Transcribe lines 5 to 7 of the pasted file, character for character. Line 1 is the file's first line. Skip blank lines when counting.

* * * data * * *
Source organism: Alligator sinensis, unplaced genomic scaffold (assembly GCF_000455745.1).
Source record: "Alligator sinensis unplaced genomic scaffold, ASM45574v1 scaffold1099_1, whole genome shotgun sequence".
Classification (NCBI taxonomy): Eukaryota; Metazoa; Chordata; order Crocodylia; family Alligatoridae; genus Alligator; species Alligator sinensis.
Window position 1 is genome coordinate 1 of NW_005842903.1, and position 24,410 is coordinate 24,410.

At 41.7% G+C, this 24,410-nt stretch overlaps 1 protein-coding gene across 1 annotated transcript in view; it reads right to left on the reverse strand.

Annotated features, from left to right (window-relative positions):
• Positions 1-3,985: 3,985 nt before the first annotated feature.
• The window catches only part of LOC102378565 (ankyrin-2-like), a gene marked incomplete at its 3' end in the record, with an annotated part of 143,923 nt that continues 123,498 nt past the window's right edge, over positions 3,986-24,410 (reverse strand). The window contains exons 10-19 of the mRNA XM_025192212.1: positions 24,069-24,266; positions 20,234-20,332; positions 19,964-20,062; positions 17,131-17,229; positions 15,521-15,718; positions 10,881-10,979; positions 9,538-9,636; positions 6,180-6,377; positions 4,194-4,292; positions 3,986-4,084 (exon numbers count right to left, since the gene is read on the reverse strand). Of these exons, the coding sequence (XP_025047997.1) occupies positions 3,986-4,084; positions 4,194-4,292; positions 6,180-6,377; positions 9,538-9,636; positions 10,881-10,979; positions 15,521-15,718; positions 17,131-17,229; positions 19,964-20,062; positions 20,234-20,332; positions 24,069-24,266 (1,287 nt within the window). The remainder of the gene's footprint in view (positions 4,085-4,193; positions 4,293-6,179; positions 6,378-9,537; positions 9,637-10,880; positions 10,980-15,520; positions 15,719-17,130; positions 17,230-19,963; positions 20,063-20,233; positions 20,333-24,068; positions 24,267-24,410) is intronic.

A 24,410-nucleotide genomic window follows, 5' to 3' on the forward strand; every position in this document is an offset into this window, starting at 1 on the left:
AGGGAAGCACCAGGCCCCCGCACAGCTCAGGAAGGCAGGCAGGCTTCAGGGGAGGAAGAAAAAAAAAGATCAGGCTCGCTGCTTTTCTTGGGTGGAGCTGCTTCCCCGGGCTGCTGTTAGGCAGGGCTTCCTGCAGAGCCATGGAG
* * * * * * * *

At 41.7% G+C, this 24,410-nt stretch overlaps 1 protein-coding gene across 1 annotated transcript in view; it reads right to left on the reverse strand.

Annotated features, from left to right (window-relative positions):
• Positions 1-3,985: 3,985 nt before the first annotated feature.